ESTHER BAIRD|GUEST This summer I’m teaching the I AM statements of Jesus in a ‘Spiritual Life Tent.’ It’s part of a conference center in the Adirondacks near where we live in the summer. And while there are some Christians in the organization, it is not explicitly a Christian center. In fact, it’s intentionally interfaith and ecumenical. So each week when I walk into my tent, (truly it’s a tent, like the sort you’d set up for a large family picnic with four screened walls to keep out the bugs… but do they ever really keep the bugs out?) I never know who might show up, or what they might believe or not believe, or even harbor anger that they were once associated with the church. The classes are small, perhaps 3-4 people on any given week, which means I can’t hide behind lecture style teaching. If people have different views, I know it. Immediately. The classes are more like conversations where I’ve chosen the topic. And yet, one of the I AM statements is, “I am the way, the truth, and the life.” At first, I worried about teaching that specific week. How could I actually tell whoever walked into the tent that Jesus was the only way in an interfaith setting? What if they were Buddhist? What if they’d left the church and were angry at God? What if they thought Christians in America were obnoxious know-it-alls? Thankfully, I’ve seen again and again that Jesus not only is the answer, but he shows us how to explain the answer...

Who’s Entering Your Tent?2022-05-04T23:26:51+00:00

Meet Me In the Margins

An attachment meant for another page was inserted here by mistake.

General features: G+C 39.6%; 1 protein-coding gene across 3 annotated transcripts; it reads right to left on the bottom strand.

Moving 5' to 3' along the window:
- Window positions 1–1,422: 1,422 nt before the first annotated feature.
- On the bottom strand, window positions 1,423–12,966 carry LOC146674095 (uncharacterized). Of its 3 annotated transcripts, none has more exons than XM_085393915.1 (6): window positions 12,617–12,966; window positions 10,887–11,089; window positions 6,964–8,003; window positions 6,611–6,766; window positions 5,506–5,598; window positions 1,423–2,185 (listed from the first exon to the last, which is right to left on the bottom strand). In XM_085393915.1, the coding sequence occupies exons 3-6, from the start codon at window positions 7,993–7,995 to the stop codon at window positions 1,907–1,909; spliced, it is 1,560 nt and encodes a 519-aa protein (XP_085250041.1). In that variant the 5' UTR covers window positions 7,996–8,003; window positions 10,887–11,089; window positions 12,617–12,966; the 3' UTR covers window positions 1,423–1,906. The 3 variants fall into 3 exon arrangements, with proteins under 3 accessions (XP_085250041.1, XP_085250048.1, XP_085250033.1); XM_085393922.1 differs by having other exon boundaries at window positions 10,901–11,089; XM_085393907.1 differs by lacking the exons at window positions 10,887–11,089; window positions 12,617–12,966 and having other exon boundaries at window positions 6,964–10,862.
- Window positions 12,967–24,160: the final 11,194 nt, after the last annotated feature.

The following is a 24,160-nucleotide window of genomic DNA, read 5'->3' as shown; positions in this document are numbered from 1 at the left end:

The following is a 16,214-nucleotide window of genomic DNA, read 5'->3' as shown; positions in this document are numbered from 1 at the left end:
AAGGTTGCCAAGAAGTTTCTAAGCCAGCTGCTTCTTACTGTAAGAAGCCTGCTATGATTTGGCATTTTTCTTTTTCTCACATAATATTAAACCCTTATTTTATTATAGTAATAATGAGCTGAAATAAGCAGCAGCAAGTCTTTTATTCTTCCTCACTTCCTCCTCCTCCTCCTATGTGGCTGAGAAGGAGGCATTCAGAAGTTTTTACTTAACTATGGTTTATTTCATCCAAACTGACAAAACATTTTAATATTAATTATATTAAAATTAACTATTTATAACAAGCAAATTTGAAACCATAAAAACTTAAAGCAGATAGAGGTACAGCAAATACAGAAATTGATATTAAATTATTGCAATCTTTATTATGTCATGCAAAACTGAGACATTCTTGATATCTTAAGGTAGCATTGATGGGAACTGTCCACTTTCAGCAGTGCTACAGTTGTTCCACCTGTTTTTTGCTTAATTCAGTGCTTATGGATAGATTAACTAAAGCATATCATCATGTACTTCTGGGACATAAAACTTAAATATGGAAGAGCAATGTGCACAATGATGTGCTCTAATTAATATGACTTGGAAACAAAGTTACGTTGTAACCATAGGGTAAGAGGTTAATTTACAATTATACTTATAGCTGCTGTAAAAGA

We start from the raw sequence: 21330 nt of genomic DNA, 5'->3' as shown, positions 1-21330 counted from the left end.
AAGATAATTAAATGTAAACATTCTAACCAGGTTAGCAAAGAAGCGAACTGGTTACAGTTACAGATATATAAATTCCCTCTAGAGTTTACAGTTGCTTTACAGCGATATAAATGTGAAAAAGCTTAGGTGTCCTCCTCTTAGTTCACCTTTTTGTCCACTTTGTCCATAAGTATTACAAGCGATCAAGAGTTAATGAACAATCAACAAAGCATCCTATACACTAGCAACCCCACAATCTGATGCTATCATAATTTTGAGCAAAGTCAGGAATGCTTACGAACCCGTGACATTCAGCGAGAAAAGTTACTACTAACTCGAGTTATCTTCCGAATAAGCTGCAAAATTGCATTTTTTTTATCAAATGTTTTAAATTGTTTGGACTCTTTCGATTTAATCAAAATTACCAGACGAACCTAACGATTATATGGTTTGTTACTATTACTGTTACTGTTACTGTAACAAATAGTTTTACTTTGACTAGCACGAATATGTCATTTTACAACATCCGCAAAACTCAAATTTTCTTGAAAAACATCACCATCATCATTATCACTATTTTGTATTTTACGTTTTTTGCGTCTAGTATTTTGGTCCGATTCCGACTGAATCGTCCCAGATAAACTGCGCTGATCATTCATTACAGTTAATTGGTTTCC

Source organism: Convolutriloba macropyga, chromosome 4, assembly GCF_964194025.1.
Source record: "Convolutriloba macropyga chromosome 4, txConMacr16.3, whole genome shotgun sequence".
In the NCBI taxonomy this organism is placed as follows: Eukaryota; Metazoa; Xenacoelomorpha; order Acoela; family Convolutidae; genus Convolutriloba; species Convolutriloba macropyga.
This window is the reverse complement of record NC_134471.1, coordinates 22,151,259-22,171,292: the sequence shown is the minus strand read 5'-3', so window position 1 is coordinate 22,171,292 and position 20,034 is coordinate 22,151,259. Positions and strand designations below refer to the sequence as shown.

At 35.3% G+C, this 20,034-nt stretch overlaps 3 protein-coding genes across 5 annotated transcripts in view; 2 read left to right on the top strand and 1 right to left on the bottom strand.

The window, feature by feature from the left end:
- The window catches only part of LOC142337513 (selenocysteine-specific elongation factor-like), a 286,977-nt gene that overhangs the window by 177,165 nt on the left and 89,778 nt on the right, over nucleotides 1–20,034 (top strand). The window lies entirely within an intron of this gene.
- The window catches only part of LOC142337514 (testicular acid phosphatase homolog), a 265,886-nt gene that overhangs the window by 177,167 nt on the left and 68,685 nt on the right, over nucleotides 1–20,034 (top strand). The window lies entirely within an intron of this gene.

KAREN HODGE|CONTRIBUTOR Back in pre-pandemic days, I traveled all the time. Reentry back home after a trip can be a bit daunting. Who did I miss while I was away? What will be waiting for me in the sink?  Is it realistic to try to make up for lost time on my task list? All these unknowns feel overwhelming. As you stand on the edge of in-person life and ministry reentry, how is your heart doing? This summer, it has been a joy to study the lives of several messy women along with women all over the PCA. They have shown us what it looks like to move from the unknown to the known. To be outside the community and be enfolded into community. Let's spend a few more minutes with one of those women, Ruth, and see what she can teach us about God's hesed love. Hesed is God's steadfast, merciful, gracious, kind, good, and loving character toward us. Hesed Love Creates Community Ruth, the gleaner, is hungry and in need. She embodies scarcity, while Boaz embodies abundance. Boaz, reflecting the sacrificial love of God, our great Husbandman, provides an access point. Ruth, the Moabite outsider, enters the fields with courage. Boaz has instructed his men to be intentionally generous and leave some sheaves for her on the margins or edges of the field. Boaz is not only a provider but also a protector as he orders his men not to rebuke her. Ruth enters this grace exchange looking expectantly for provision. She picks up the barley stalk by stalk. In her neediness, she doesn't hoard the harvest for herself; instead, she returns to the city and shares what she has with Naomi. Would it be enough? Ruth 2 tells us this generous provision satisfies these women. COVID Classroom I can hear your spiritual tummy rumbling. You may not have thought this when you looked in the mirror this morning, but you are also a gleaner who is hungry to access the nourishment God’s Word and community provide. Perhaps you have taken inventory of your life as we reenter life and ministry and find this season a bit lacking. We have been disembodied in a year filled with locked buildings and online ministry. Cancel culture, isolation, and missed opportunities look like a few measly morsels of grain. COVID has universally impacted everyone, and yet our experiences are not universally similar. God enrolled the world in a master's level class on His sovereignty. We learned things about Him and ourselves. It was the class you forgot was on your schedule. You have something to share that will satisfy. Reentry is a stewardship moment to reflect and invest what He has entrusted to us during this classroom of waiting on Him. Center of Community We crave community. Isolated Christianity is incomplete. On our "hangry" days, we may desire a community that is fashioned with us at the center. When individualism fuels our concept of community, we will always be left disappointed. True relational nourishment is found in interdependence. It is the place where as we enter, we ask who can I love instead of who loves me. Christ must be the center of covenant community. And after a year of being enrolled in our pandemic classroom, we are keenly aware it takes the whole community of God to understand the whole hesed love of God. Space for Grace Biblical community requires us to meet in the margins. Boaz’s grain offering reveals the access point where gracious provision can be found. One definition of margin is to make space. It is pleasing, such as the lovely white edges of a book. A generous community requires margin and space. Space for family reunions. Space to listen. Space for thanksgivings. Space for lament over loss. Space for new people and opportunities to serve. Space to hear what you learned in your COVID classroom. Space to steward what we have learned. Covenant Community is not found but created. Reentry will require faith to create spaces of grace. Dying to Love Reentry to biblical community will also require death. Ruth had to die to her pride and self-sufficiency. She risked shame and being ostracized. She died to temporal security by sharing with Naomi. Boaz, her kinsman, died to his comfort and convenience...